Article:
Second, a comparison across space, and again to China. The philosopher Byung-Chul Han’s recent book on the idea of the ‘fake’ in China, Shanzhai: Deconstruction in China (2017), can be read productively alongside Jugaad Time. The association of ‘fake’ with ‘inferior’ is challenged in Han’s exploration, since his interest is in the way Chinese philosophy and culture departs from western ideas of the ‘original’ and ‘authentic’. The shanzhai product is more like a jugaad, a pragmatic attempt to make something work better for the individual user – whether this is an upgraded mobile or a fan novel bringing Harry Potter to China – a responsivity that large companies cannot realistically emulate. As Han notes, due to a high degree of flexibility and adaptability in design, the ‘fake’ is frequently superior to the original. In this it is differentiated from jugaad – both aesthetically (as a polished product rather than refurbished kabad, waste) and in its more explicit project of value-creation. But Chan also sees in shanzhai pragmatics a possible line of flight, the potential for a reworking and repurposing that channels ‘anti-authoritarian, subversive energies’, especially against the security apparatus of the Chinese state. Are there similar tensions to unpick here? And if we can see jugaad in rural Chinese washing machines, what might shanzhai look like in India?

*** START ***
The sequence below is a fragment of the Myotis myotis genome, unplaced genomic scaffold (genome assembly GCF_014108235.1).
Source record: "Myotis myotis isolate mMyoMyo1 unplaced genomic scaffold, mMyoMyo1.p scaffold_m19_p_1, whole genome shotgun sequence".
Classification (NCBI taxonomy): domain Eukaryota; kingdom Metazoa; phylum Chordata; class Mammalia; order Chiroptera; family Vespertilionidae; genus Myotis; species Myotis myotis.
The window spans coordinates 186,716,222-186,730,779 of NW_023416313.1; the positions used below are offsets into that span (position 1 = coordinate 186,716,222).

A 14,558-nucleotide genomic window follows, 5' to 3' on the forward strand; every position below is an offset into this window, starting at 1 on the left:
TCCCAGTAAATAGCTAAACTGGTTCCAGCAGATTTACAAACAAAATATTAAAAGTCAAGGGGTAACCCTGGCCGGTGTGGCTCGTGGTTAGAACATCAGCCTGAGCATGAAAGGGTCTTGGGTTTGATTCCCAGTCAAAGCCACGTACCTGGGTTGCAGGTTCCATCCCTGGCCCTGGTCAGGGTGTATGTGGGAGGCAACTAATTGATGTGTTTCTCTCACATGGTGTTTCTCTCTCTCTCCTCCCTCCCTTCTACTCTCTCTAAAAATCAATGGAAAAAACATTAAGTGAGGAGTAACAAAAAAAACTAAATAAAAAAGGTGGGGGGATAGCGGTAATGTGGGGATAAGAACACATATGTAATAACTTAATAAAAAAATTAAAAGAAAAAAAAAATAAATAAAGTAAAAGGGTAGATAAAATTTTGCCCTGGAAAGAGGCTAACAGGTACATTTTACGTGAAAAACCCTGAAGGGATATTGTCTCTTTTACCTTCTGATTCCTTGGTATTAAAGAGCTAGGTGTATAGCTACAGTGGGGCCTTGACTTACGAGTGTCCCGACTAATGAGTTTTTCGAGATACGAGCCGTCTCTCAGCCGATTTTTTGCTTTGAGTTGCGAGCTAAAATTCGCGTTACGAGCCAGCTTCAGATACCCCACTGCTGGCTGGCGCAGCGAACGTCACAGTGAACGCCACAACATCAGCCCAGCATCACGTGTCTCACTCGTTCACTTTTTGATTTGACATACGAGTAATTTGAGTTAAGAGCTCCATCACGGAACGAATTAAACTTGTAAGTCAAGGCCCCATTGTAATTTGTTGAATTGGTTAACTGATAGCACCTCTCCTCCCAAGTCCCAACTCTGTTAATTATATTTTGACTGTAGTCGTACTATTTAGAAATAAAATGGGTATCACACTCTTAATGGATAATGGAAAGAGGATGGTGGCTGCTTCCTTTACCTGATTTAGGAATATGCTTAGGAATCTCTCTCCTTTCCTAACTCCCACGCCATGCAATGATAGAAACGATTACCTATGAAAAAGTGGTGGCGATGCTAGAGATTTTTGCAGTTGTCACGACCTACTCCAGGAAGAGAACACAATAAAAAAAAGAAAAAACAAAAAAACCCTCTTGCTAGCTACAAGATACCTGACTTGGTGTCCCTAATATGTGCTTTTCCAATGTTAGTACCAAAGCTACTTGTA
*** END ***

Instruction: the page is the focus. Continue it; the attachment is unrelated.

Jugaad Time’s provocations are not limited to its philosophical reflections and fieldwork notes, but are found also in the speculative interludes that pepper the book. Rai’s Fables of the Reinvention, a gripping vision of ‘mutating technoperceptual assemblages’ and ‘data reinventing life’ reads like a new frontier for Indian science fiction. But dystopias are not distant from the present moment. I finished reading Jugaad Time on a flight, where I’d also picked up an international edition of the New York Times. In this 19 December 2019 edition, the third page featured a story entitled ‘India’s habit of shutting down the internet’. India, it reads, ‘tops the world – by far – in the number of Internet shutdowns imposed by local, state and national governments.’ Over the previous calendar year there were 134 cuts to internet service, justified largely as a method to secure order against ‘misinformation’, but also deployed for more mundane reasons, such as to prevent students from cheating on exams. Pakistan, India’s closest competitor, had cut service 12 times; Syria and Turkey just once. This story, alongside the sustained internet and communications blackout imposed in Kashmir since August 2019, underlines Rai’s concern about the increasingly authoritarian character of the Indian state’s engagement with smart technologies. If the futures promised by jugaad are multiple and contradictory, then its affirmation of the plasticity of the present must be seized upon with strategy and intent, affirming with Rai ‘the potential of strategic bottlenecks, sabotage and repurposing … to effect change in contemporary arrangements and practices of solidarity’, not least at this time of toxicity, entanglement and reinvention.